A Czech "antifascist" raves against refugees at an anti-Nazi event
15. 5. 2016
Jaroslav Vodička, the chair of the Czech Fighters for Freedom Union (formerly the Union of Anti-fascist Fighters) misused a commemorative act in the former Theresienstadt Nazi concentration camp in the Czech Republic to attack refugees.
"We ask with fear, seeing the distorted information provided by Czech public service media, what will happen to us when we are overwhelmed by millions of the economic migrants who are looking for a more comfortable existence and refuse to defend their own countries militarily. These millions of migrants come to our country to exploit the European social welfare system which many generations of people have created by their hard work. They are not coming because of lack of freedom in their home countries. They refuse to fight for their freedom. Healthy young men with brand-new iPhones in their hands, in extremely expensive leather jackets show us heartbreaking images of boats sinking in the sea, images which have been manufactured by the people smugglers," said Vodička and he continued: "Along with the top leaders in our country we must seriously think about how to defend the values of our ancient culture which is threatened by an invasion of a different culture with worrying aims."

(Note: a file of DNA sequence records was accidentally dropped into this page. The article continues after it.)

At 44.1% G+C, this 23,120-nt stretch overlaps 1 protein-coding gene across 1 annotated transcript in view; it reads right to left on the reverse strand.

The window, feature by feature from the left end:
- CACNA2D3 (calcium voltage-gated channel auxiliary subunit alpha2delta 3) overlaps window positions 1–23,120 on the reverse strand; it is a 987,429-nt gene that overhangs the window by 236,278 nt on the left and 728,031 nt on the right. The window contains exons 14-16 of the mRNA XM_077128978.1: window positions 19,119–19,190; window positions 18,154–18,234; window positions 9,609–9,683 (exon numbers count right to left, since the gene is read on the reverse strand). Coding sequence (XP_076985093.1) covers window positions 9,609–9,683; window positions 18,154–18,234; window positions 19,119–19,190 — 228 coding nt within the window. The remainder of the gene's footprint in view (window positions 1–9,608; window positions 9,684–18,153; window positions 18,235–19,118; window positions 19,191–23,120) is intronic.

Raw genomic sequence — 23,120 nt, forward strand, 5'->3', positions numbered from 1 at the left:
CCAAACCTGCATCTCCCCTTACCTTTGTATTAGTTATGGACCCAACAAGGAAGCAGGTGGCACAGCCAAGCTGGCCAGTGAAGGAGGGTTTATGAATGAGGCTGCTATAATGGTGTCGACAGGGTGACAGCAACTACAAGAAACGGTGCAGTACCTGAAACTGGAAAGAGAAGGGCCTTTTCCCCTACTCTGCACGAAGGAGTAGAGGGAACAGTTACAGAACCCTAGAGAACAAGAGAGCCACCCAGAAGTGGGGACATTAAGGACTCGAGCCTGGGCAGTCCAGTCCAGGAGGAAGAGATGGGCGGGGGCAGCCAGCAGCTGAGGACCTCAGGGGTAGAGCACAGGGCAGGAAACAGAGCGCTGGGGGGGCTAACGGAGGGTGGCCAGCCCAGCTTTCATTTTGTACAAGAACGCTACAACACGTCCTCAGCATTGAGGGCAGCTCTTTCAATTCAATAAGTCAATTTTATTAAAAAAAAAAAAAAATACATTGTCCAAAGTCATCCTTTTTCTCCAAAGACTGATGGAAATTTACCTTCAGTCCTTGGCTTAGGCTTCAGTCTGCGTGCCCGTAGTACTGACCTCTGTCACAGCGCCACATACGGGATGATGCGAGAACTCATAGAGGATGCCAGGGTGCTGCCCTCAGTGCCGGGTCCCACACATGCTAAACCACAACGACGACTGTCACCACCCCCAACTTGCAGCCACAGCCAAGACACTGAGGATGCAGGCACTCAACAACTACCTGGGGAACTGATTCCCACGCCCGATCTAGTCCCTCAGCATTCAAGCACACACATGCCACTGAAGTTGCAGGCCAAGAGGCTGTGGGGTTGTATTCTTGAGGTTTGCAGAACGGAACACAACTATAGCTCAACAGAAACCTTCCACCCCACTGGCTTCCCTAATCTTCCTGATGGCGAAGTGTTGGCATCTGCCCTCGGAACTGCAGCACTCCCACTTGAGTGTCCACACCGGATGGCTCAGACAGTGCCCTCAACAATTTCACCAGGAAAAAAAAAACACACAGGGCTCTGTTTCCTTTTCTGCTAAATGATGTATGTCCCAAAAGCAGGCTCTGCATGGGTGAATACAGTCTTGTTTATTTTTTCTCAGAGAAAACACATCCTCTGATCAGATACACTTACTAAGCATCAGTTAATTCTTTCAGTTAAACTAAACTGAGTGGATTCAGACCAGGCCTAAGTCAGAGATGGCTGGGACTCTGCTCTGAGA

Karol Sidon, the chief rabbi of the Czech Republic reacted emotionally to Vodička's speech: "Jews have slightly different experiences since they had a problem during World War II. The problem was that there were many countries which did not allow Jewish refugees to enter their territory, although their lives were threatened by the German Nazis. All these people perished, not only because they were murdered by the Germans, but also because the non-Jewish world slammed its door shut in their face. We should realise this when we say that refugees should fight for their freedom. We know very well how impossible this is. Even my generation experienced the time when they knew that the communist regime was criminal, but there was nothing else to do but to try to survive it."
The Speaker of the Upper Chamber of the Czech Parliament Milan Štěch said that it was wrong to try to compare the horrors committed by the Nazis during the Second World War and the post-war deportation of the Germans. "The crimes committed against the Germans after the war were the work of individuals, while the crimes committed by the Nazis during the war were an integral part of an official state policy," said Štěch.
Roma activists expressed a surprise that a Roma flag was not present in the line of the flags of the nationalities that were persecuted by the Nazis. The organisers of the Theresienstadt commemorative event turned down the request that the Roma flag should be represented, but Roma activists were allowed to bring their own flags to hold them in the crowd.
Source in Czech HERE
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